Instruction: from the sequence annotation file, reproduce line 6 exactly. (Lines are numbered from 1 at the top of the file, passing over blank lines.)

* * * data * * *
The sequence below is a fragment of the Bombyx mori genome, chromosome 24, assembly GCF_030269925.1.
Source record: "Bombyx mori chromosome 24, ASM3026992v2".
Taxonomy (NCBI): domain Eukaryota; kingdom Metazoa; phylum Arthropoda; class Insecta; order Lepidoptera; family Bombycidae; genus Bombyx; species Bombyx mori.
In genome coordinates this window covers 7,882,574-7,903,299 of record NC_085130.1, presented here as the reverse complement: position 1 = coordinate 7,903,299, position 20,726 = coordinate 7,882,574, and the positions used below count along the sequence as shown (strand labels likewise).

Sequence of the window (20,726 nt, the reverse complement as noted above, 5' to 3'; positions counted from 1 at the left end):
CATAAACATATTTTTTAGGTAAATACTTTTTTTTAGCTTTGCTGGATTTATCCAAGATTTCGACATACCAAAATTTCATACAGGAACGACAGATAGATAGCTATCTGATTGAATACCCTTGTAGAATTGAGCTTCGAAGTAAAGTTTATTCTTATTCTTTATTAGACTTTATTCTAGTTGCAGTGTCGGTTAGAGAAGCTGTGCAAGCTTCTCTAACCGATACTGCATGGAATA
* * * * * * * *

CATAAACATATTTTTTAGGTAAATACTTTTTTTTAGCTTTGCTGGATTTATCCAAGATTTCGACATACCAAAATTTCATACAGGAACGACAGATAGATAGCTATCTGATTGAATACCCTTGTAGAATTGAGCTTCGAAGTAAAGTTTATTCTTATTCTTTATTAGACTTTATTCTAGTTGCAGTGTCGGTTAGAGAAGCTGTGCAAGCTTCTCTAACCGATACTGCATGGAATA